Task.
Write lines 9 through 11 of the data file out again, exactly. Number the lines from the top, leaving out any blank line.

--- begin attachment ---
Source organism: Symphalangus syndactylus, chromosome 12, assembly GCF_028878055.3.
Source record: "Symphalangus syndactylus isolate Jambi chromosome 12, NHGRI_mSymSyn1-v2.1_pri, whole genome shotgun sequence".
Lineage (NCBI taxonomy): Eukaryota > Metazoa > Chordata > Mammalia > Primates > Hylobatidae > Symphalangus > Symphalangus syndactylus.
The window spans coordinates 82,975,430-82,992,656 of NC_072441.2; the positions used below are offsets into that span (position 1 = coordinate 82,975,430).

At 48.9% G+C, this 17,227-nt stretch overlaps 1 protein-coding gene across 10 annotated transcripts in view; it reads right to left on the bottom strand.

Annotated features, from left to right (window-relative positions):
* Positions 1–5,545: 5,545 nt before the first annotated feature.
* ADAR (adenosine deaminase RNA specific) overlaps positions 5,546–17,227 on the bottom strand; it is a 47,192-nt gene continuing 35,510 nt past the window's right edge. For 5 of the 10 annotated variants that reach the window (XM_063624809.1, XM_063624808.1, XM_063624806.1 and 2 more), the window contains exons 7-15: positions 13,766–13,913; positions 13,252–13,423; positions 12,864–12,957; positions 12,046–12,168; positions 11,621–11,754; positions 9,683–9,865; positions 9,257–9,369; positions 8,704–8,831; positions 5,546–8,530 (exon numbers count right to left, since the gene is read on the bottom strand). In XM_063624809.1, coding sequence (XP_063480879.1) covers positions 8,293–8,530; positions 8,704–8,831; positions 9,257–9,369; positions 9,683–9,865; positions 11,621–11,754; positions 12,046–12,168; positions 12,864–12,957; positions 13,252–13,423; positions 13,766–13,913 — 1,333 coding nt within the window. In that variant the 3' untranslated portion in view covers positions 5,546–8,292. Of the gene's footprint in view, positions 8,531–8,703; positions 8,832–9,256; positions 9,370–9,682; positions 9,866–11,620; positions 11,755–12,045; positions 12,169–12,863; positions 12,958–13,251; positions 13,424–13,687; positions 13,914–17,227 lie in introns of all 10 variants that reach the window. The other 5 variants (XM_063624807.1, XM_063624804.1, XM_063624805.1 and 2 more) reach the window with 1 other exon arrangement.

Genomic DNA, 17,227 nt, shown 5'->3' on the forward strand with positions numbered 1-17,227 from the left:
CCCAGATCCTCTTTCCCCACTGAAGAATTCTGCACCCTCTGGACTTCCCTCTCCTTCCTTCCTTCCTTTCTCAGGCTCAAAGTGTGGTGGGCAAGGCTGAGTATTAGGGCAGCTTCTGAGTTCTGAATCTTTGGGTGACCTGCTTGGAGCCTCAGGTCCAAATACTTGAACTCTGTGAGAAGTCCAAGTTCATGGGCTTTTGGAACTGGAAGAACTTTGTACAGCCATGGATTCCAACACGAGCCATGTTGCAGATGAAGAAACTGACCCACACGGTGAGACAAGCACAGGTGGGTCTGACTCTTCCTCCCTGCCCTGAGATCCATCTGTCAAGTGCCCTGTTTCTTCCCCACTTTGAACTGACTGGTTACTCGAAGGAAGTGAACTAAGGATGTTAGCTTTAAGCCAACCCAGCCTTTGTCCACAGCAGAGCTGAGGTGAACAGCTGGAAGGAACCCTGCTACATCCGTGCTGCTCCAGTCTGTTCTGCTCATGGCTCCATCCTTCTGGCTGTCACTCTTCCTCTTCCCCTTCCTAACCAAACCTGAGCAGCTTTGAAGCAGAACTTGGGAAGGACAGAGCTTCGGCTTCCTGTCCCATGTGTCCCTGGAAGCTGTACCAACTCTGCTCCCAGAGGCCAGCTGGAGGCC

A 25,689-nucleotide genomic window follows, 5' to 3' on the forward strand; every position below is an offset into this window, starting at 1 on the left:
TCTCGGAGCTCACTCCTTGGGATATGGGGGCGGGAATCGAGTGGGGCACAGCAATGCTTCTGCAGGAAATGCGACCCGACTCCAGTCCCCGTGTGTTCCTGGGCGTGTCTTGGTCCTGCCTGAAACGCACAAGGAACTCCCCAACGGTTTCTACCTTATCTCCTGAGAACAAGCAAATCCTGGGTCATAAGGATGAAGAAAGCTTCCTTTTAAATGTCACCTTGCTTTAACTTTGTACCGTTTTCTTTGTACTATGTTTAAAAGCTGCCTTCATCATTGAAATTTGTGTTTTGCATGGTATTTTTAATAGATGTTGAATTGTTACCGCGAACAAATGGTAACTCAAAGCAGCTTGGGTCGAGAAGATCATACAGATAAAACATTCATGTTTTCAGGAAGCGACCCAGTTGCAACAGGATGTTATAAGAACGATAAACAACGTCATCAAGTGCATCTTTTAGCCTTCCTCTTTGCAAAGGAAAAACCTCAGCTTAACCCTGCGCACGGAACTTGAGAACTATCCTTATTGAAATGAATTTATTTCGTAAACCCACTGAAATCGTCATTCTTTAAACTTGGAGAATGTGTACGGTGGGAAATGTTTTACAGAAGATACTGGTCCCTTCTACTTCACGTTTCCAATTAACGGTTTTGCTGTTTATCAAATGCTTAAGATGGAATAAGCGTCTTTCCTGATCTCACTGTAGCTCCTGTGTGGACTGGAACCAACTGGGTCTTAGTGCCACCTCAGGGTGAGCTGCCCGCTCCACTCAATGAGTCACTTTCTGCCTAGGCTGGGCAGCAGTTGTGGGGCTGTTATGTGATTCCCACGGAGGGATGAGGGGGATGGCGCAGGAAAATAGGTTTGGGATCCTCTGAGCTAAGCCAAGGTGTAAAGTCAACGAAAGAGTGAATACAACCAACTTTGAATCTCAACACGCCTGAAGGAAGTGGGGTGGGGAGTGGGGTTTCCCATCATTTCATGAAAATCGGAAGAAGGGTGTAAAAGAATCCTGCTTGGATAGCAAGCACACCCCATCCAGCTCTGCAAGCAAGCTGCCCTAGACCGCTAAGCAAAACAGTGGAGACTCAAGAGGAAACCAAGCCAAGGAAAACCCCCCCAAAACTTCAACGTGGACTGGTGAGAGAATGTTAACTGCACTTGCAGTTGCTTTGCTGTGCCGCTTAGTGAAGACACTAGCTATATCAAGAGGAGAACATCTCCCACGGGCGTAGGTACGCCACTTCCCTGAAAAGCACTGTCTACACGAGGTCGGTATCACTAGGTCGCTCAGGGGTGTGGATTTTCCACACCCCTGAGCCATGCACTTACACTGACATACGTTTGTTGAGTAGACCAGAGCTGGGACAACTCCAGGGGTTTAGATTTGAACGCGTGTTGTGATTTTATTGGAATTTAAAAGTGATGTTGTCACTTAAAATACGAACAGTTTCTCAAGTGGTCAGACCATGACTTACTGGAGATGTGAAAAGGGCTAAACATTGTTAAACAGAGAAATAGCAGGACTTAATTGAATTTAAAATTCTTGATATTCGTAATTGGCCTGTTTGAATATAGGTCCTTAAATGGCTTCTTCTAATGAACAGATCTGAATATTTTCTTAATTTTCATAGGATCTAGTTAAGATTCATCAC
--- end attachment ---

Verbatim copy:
Genomic DNA, 17,227 nt, shown 5'->3' on the forward strand with positions numbered 1-17,227 from the left:
CCCAGATCCTCTTTCCCCACTGAAGAATTCTGCACCCTCTGGACTTCCCTCTCCTTCCTTCCTTCCTTTCTCAGGCTCAAAGTGTGGTGGGCAAGGCTGAGTATTAGGGCAGCTTCTGAGTTCTGAATCTTTGGGTGACCTGCTTGGAGCCTCAGGTCCAAATACTTGAACTCTGTGAGAAGTCCAAGTTCATGGGCTTTTGGAACTGGAAGAACTTTGTACAGCCATGGATTCCAACACGAGCCATGTTGCAGATGAAGAAACTGACCCACACGGTGAGACAAGCACAGGTGGGTCTGACTCTTCCTCCCTGCCCTGAGATCCATCTGTCAAGTGCCCTGTTTCTTCCCCACTTTGAACTGACTGGTTACTCGAAGGAAGTGAACTAAGGATGTTAGCTTTAAGCCAACCCAGCCTTTGTCCACAGCAGAGCTGAGGTGAACAGCTGGAAGGAACCCTGCTACATCCGTGCTGCTCCAGTCTGTTCTGCTCATGGCTCCATCCTTCTGGCTGTCACTCTTCCTCTTCCCCTTCCTAACCAAACCTGAGCAGCTTTGAAGCAGAACTTGGGAAGGACAGAGCTTCGGCTTCCTGTCCCATGTGTCCCTGGAAGCTGTACCAACTCTGCTCCCAGAGGCCAGCTGGAGGCC

A 25,689-nucleotide genomic window follows, 5' to 3' on the forward strand; every position below is an offset into this window, starting at 1 on the left: